Colombia's leftist presidential front-runner Gustavo Petro is vowing to stop awarding oil exploration contracts in a bid to restructure Colombia's economy away from hydrocarbons, sparking a backlash from the oil industry.
"Coal and oil will come to an end whether we like it or not, and then move toward a transition so that the economy goes from a dependence on coal and oil to clean energy," Petro said at a recent mining conference.
A former Bogota mayor and guerrilla, Petro is the favorite in a broad field candidates for May 2022 elections to replace conservative incumbent Ivan Duque in August next year. Petro's main rival is likely to be Oscar Ivan Zuluaga of the conservative Centro Democratico party that supported Duque.
Petro says state-controlled Ecopetrol's transition plans must be accelerated toward renewable energy, and Colombia needs to leave 80pc of its coal reserves underground if it wants to fulfill a global pledge to keep warming below 1.5°C. He wants coal-producing states La Guajira and Cesar to expand solar and wind projects instead, a trend that is already underway there.
The candidate of the Colombia Humana party bore the same anti-oil and coal pledge in his last run for the presidency in 2018 when he lost to Duque. But the idea now has more traction at a time when the world is under pressure to transition away from fossil fuels to limit rising global temperatures.
In an 18 November presentation at the Colombian oil chamber's oil and gas summit, the IEA's director of the Office for Energy Markets and Security Keisuke Sadamori acknowledged the "major challenge" facing oil producers like Colombia while urging a swifter transition to clean energy systems.
Oil is the main source of government revenue in Colombia, bringing in about 20 trillion pesos/yr ($5.3bn/yr). The oil sector, which represents 2.1pc of total GDP, accounts for 32pc of export revenue, according to mines and energy minister Diego Mesa.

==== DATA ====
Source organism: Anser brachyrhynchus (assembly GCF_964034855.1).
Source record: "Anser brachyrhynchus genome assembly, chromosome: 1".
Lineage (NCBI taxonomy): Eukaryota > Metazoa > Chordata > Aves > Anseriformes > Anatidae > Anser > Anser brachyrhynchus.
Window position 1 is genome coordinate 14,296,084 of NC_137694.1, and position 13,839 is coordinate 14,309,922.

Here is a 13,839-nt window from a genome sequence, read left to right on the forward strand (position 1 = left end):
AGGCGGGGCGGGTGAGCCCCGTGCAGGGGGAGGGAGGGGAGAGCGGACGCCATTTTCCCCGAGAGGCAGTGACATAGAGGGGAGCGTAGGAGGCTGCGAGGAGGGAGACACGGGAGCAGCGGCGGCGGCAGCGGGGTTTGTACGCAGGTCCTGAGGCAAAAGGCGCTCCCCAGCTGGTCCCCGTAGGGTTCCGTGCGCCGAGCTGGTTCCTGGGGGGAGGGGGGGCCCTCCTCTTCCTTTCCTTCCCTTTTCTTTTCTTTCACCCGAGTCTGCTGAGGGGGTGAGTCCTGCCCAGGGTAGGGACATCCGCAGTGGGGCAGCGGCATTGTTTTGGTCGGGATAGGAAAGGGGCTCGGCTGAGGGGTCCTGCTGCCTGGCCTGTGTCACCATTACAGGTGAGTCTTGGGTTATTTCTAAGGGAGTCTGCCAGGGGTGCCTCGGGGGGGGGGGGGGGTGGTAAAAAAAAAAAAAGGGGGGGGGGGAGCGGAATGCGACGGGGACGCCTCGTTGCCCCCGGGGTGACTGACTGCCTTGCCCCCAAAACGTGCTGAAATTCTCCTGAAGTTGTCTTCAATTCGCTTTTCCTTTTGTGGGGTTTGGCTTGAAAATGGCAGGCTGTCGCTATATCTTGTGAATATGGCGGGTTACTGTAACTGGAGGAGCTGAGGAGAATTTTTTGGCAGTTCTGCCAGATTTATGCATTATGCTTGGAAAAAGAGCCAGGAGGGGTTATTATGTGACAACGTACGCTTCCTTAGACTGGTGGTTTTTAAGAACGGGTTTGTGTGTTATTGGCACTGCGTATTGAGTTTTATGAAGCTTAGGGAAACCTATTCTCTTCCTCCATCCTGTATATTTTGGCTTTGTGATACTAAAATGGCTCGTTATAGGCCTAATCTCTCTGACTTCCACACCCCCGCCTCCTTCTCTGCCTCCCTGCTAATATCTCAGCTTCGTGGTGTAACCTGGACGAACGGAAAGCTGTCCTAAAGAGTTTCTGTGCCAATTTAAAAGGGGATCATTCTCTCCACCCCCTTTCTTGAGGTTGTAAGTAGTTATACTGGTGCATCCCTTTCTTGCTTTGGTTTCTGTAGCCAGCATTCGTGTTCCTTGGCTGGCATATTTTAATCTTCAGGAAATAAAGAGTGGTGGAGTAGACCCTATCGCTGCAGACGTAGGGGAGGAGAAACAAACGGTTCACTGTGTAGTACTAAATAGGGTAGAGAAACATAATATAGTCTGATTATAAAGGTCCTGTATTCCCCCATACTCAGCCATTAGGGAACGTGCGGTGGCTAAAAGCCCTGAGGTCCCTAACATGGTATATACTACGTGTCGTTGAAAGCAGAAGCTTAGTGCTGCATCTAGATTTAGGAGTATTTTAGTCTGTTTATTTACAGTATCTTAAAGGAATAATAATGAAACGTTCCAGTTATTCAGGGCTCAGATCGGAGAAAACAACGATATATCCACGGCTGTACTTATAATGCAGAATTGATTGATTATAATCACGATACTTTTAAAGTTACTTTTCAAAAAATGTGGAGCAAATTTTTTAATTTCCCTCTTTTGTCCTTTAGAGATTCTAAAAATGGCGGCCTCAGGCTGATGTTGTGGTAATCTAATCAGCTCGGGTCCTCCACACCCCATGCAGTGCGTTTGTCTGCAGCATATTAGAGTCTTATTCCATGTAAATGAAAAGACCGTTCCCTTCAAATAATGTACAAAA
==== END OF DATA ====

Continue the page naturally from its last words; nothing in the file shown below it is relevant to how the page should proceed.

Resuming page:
Drill baby, drill
Predictably, Colombia's oil industry lambasted Petro's anti-hydrocarbons platform, urging a gradual transition instead.
"We need to make an intelligent transition and not outright prohibit oil exploration as this would only hurt Colombian pockets," said Colombian oil chamber (ACP) executive president Francisco José Lloreda.
Julio Cesar Vera, the ministry's former hydrocarbons' director, said Petro's "populist" proposals would torpedo the economy. "How would Colombia replace the 20 trillion pesos that come from the hydrocarbon's sector? We want an energy transition process for the country, and we are moving towards this, but it has to be done responsibly, allowing Colombians to make a sustainable use of the resources it has," Vera said.
Alejandro Martinez, president of LPG association Gasnova, warned that an industry shutdown would mean fuel like propane used for cooking would need to be imported, driving up prices.
Community and environmental groups endorse Petro's fast-track energy transition plans. Francisco Girarlo, an economist with indigenous advocacy group Akubadaura said Colombia sooner or later must change its economic model.
"Colombia must consider changing its productive structure because the exploitation of hydrocarbons and coal must end. After we have been dependent on these for 30 years, it is very hard to make this transition, but it must be done, with serious consequences at the beginning," he said.